Redirect to https using URL Rewrite

There’s always been reasons for pages to be served using https rather than http, such as login pages, payment screens etc. Now more than ever it’s become advisable to have entire sites running in https. Server speeds have increased to a level where the extra processing involved in encrypting page content is less of a concern, and Google now also gives a boost to a pages page ranking in Google (not necessarily significant, but every little helps).

If all your pages work in https and http you’ll also need to make sure one does a redirect to the other, otherwise rather than getting the tiny page rank boost from Google, you’ll be suffering from having duplicate pages on your site.

Redirecting to https with URL Rewrite

To set up a rule to redirect all pages from is relatively simple, just add the following to your IIS URL Rewrite rules.

<rule name="Redirect to HTTPS" stopProcessing="true">
  <conditions>
    <add input="{HTTPS}" pattern="^OFF$" />
  </conditions>
  <action type="Redirect" url="https://{HTTP_HOST}{REQUEST_URI}" appendQueryString="false" />
</rule>

The conditions will ensure any page not on https will be caught and the redirect will do a 301 to the same page but on https.

301 Moved Permanently or 303 See Other

I’ve seen some posts/examples and discussions surrounding if the redirect type should be a 301 or a 303 when you redirect to https.

Personally I would choose 301 Moved Permanently as you want search engines etc to all update and point to the new url. You’ve decided that your url from now on should be https, it’s not a temporary redirection and you want any link ranking to be transfered to the new url.

Excluding some URL’s

There’s every chance you don’t actually want every url to redirect to https. You may have a specific folder that can be accessed on either for compatibility with some other “thing”. This can be accomplished by adding a match rule that is negated. e.g.

<rule name="Redirect to HTTPS" stopProcessing="true">
  <match url="images" negate="true" />
  <conditions>
    <add input="{HTTPS}" pattern="^OFF$" />
  </conditions>
  <action type="Redirect" url="https://{HTTP_HOST}{REQUEST_URI}" appendQueryString="false" />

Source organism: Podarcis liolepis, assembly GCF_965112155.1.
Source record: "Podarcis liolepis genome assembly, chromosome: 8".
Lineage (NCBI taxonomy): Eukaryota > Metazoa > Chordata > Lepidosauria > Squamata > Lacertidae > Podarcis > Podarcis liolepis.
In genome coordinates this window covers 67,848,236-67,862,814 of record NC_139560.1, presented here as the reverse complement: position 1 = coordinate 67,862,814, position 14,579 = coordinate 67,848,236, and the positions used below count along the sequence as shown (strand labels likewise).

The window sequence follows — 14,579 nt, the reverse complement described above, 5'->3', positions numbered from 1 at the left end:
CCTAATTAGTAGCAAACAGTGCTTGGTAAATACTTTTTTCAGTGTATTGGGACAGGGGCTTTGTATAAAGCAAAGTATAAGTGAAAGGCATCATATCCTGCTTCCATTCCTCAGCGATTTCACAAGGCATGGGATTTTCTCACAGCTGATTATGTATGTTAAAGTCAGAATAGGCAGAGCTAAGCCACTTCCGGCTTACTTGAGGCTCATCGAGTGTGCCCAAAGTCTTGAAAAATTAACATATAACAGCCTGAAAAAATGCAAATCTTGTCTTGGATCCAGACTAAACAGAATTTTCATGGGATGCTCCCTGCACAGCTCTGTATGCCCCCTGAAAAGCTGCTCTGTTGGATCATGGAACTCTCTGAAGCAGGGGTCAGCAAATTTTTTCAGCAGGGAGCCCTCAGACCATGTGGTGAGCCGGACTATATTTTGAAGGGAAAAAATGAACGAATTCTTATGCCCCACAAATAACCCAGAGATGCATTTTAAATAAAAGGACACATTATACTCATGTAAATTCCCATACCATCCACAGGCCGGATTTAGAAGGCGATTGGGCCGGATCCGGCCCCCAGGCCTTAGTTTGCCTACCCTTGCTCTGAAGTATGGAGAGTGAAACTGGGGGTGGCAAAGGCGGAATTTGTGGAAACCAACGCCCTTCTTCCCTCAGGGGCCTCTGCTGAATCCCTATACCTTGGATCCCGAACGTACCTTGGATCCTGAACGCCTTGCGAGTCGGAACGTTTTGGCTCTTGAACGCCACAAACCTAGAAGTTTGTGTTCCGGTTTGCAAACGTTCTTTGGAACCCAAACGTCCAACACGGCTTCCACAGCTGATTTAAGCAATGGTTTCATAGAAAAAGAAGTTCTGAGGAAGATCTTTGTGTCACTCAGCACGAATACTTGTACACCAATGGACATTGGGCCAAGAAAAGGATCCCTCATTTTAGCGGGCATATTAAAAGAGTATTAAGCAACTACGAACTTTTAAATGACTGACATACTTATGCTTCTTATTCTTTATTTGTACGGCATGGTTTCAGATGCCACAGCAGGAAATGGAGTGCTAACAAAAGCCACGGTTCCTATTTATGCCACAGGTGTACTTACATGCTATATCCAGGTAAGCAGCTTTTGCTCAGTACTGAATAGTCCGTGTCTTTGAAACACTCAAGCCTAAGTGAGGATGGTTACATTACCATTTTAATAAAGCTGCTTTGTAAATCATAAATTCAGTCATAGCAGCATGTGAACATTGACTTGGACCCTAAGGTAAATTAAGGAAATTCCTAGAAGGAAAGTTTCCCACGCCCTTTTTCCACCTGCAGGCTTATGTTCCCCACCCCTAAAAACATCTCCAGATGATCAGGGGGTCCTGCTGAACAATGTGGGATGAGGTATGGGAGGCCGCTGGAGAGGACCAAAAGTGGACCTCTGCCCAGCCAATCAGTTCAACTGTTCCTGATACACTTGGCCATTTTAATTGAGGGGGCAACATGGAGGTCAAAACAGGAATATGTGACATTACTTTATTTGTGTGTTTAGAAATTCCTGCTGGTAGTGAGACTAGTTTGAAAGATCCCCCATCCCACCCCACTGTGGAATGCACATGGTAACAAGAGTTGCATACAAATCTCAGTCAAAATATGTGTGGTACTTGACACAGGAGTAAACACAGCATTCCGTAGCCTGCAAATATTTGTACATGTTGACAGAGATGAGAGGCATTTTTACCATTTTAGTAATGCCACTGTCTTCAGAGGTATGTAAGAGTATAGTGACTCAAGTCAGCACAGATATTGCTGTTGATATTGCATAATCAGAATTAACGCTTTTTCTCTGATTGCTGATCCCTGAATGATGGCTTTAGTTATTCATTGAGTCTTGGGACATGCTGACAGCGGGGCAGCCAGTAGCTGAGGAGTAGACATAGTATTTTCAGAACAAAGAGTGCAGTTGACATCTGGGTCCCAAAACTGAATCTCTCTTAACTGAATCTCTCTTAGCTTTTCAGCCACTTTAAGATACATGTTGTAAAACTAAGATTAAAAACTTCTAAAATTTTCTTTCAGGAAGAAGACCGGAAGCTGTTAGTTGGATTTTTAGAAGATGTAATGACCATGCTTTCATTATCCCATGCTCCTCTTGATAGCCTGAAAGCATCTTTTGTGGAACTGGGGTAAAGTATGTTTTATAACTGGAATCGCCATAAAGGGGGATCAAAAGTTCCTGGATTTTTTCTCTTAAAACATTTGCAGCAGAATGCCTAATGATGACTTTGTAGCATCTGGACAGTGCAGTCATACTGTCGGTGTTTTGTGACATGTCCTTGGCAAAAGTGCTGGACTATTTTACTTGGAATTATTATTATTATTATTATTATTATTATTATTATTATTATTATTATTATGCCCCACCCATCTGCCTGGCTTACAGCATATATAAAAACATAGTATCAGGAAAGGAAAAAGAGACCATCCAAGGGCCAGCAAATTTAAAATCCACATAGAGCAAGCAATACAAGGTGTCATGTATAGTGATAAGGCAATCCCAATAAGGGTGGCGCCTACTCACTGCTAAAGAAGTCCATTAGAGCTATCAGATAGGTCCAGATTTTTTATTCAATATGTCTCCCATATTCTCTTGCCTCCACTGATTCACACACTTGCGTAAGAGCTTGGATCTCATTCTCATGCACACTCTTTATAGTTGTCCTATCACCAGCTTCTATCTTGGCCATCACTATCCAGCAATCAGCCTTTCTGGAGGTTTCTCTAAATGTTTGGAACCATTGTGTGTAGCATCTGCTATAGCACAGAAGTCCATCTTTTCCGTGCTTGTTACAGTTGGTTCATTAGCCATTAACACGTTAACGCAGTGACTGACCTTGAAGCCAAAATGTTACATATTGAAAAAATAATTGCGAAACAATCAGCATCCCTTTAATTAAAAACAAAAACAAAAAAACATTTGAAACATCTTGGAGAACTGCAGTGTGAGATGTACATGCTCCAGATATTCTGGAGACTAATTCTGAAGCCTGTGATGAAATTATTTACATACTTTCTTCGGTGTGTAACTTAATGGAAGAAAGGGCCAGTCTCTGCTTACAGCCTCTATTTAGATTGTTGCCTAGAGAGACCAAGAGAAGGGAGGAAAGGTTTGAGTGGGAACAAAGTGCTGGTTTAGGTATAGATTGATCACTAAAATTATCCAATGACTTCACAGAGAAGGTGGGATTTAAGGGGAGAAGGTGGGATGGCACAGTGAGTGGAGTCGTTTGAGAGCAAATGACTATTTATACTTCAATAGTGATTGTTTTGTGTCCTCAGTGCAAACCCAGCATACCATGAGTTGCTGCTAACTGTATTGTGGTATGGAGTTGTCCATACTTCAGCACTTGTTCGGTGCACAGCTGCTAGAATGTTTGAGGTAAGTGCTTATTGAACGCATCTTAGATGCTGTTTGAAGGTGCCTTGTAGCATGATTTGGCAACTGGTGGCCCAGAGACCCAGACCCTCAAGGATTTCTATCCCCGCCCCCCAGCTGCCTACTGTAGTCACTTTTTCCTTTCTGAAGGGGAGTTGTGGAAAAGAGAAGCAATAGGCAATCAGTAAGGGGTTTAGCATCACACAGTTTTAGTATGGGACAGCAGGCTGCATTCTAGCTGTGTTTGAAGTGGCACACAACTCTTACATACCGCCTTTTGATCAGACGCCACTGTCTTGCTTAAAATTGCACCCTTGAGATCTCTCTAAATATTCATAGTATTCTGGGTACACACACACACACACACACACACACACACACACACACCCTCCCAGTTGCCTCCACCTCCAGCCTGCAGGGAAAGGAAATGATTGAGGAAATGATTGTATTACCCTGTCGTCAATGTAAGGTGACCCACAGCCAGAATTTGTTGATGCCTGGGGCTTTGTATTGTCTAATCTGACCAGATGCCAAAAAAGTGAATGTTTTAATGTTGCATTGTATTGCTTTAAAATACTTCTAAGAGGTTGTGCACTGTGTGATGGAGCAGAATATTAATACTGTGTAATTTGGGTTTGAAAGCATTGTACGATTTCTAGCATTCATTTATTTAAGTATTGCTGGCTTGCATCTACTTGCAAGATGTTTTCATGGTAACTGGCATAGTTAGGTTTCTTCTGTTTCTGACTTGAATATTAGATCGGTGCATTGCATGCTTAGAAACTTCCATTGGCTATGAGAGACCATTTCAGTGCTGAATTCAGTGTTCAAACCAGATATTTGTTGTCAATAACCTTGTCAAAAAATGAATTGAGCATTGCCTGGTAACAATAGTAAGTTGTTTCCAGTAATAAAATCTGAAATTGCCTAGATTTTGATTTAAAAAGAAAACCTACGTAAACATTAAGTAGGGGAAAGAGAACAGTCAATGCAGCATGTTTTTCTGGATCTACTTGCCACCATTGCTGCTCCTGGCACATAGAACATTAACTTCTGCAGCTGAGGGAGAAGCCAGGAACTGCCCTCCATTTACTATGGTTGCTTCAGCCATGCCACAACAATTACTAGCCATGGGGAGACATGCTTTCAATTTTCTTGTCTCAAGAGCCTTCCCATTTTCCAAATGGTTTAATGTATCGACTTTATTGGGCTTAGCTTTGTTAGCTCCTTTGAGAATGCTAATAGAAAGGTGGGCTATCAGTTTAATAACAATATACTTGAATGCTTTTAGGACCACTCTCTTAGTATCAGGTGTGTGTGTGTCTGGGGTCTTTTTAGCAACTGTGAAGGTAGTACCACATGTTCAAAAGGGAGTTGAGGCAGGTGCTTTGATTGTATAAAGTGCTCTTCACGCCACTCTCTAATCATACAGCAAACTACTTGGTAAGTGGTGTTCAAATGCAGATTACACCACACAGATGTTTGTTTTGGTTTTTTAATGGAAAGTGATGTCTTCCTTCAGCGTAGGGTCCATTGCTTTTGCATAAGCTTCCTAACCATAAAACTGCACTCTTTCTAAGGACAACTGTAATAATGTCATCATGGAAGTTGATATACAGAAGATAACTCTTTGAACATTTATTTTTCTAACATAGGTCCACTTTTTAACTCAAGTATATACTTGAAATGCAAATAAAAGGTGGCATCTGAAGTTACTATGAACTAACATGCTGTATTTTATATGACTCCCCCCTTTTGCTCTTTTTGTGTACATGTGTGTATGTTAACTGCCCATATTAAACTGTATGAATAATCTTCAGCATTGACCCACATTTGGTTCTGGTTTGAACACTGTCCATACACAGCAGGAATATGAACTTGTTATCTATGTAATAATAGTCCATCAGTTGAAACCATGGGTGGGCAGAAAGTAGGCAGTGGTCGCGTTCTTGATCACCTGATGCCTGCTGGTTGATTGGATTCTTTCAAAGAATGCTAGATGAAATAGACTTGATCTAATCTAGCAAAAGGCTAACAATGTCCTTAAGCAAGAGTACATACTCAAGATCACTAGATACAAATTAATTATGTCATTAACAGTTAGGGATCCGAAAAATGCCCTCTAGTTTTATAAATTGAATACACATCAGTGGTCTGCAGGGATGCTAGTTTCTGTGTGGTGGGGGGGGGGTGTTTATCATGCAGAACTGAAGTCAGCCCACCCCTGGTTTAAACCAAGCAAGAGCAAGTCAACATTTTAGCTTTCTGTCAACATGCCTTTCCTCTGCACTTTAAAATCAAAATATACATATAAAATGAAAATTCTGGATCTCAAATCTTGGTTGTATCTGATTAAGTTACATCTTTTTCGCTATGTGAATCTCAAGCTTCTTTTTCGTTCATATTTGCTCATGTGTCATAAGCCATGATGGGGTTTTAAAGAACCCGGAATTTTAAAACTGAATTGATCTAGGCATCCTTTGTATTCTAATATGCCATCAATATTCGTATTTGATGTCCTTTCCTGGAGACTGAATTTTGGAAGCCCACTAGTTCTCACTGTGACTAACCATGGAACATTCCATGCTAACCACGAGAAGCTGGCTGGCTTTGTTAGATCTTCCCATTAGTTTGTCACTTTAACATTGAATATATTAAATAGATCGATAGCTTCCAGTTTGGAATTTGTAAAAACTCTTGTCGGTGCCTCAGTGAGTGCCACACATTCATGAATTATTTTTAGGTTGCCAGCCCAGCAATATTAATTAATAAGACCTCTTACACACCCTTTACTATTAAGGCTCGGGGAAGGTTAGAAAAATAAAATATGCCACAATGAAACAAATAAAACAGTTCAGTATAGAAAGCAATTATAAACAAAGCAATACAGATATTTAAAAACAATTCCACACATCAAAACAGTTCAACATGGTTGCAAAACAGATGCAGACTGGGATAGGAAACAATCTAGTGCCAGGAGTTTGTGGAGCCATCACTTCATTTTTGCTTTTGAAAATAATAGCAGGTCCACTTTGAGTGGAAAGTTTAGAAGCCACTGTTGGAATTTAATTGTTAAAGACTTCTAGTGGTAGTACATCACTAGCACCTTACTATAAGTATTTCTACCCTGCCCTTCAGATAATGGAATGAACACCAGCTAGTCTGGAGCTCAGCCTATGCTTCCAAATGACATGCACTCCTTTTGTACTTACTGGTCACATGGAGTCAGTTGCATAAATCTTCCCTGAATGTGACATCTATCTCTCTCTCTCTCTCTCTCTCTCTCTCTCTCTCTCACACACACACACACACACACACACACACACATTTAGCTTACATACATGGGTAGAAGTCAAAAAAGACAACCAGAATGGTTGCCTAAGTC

</rule>

In this example any url with the word images in would be excluded from the rewrite rule.

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Sitecore: Programmatically adding contacts to a list

From Sitecore 8 the EXM module now uses lists to manage mailing lists rather than roles against a user. The built in Subscription form control that comes with EXM has also been updated to add contacts to this list. However the subscription control remains WebForms only, so if you implementing an MVC solution you’re going to need to write your own. There’s also many other scenarios where you may want to programmatically create and add a contact to a list.

Under the hood, contact lists aren’t even a list at all. Rather they are actually just a Facet on the Contact record that contains the list id’s for all the lists the contact is a part of. You can see this by looking in the contacts collection in the analytics mongo db.

List Tag on Contact

Or in the Contacts table in the Reporting SQL db.

List Tag on Contact SQL

If you wanted to add a contact to a list you could in theory just add the relevant tag to the contact record like this:

public void AddContactToList(Contact contact, Item list)
{
   using (new SecurityDisabler())
   {
      contact.Tags.Set("ContactLists", list.ID.ToString());
   }
}

But I wouldn’t. The problem with this approach is your going to miss out any logic that will handle updating the counts of contacts in contact lists. Best to use one of the provided list api’s instead.

Adding a contact to a list

Sitecore has a ContactListManager object that has a method to associate contacts with lists. All you need to do is create an instance of it and pass it a list of contacts.

public void AddContactToList(ContactData contact, ContactList list)
{
    ContactListManager listManager = Sitecore.Configuration.Factory.CreateObject("contactListManager", false) as ContactListManager;

    List<ContactData> contactList = new List<ContactData>();
    contactList.Add(contact);

    listManager.AssociateContacts(list, contactList);
}

Removing  a contact from a list

Just like adding a contact, there’s also a handy method for removing one too.

public void RemoveContactFromList(ContactData contact, ContactList list)
{
    ContactListManager listManager = Sitecore.Configuration.Factory.CreateObject("contactListManager", false) as ContactListManager;

    List<ContactData> contactList = new List<ContactData>();
    contactList.Add(contact);

    listManager.RemoveContactAssociations(list, contactList);
}

What’s that ContactData object?

Chances are you don’t have a ContactData object (Sitecore.ListManagement.ContentSearch.Model.ContactData) and instead probably have a tracking contact (Sitecore.Analytics.Tracking.Contact). For the purposes of adding and removing a contact from a list, all your ContactData object really needs is its identifier, which you can do with the following:

public ContactData ConvertContactToContactData(Sitecore.Analytics.Tracking.Contact contact)
{
    return new ContactData()
    {
        Identifier = contact.Identifiers.Identifier
    };
}